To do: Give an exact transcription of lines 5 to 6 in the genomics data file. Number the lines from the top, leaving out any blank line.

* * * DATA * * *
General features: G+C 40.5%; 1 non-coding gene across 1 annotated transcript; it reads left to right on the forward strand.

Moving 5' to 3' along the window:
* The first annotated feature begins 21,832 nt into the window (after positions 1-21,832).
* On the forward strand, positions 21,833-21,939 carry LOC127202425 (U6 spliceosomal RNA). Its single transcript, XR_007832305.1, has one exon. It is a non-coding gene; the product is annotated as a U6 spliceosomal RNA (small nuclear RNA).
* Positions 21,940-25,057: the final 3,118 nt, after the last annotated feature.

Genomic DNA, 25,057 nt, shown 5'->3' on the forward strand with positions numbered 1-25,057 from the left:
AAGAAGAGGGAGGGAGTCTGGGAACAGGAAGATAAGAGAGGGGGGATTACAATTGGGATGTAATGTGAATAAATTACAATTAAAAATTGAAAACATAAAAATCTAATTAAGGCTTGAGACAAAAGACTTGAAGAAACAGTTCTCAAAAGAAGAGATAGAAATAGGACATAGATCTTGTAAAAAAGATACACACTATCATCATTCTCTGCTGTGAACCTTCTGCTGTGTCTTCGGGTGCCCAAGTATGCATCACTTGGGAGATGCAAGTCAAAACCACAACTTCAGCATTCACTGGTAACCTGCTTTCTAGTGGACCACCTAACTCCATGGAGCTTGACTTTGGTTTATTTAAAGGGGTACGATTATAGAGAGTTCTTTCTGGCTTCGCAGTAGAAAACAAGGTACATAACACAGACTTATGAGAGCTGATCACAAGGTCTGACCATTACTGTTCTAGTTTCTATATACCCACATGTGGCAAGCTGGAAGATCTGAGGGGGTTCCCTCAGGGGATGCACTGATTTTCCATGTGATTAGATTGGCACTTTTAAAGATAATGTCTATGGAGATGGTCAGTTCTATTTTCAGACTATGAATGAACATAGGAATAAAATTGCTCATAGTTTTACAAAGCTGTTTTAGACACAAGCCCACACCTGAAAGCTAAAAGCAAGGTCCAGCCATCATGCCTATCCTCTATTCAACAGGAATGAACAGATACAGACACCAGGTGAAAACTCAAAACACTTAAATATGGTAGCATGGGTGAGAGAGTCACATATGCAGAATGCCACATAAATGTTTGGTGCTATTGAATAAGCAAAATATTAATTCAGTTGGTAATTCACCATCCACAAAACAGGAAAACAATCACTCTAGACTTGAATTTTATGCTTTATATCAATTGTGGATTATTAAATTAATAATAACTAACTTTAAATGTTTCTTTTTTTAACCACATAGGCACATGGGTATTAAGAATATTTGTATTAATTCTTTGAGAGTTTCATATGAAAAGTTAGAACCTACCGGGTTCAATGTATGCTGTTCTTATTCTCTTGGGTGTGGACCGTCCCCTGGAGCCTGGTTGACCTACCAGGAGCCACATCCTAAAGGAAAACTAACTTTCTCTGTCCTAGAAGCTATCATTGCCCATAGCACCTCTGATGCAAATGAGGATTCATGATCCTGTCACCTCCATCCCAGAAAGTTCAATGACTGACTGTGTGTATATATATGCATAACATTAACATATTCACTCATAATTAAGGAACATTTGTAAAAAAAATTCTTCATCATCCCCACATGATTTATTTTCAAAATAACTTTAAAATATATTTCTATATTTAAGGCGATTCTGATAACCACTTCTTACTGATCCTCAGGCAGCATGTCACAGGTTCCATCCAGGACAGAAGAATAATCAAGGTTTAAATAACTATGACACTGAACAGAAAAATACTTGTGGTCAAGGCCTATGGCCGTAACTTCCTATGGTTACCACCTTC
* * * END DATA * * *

* Positions 21,940-25,057: the final 3,118 nt, after the last annotated feature.

Genomic DNA, 25,057 nt, shown 5'->3' on the forward strand with positions numbered 1-25,057 from the left: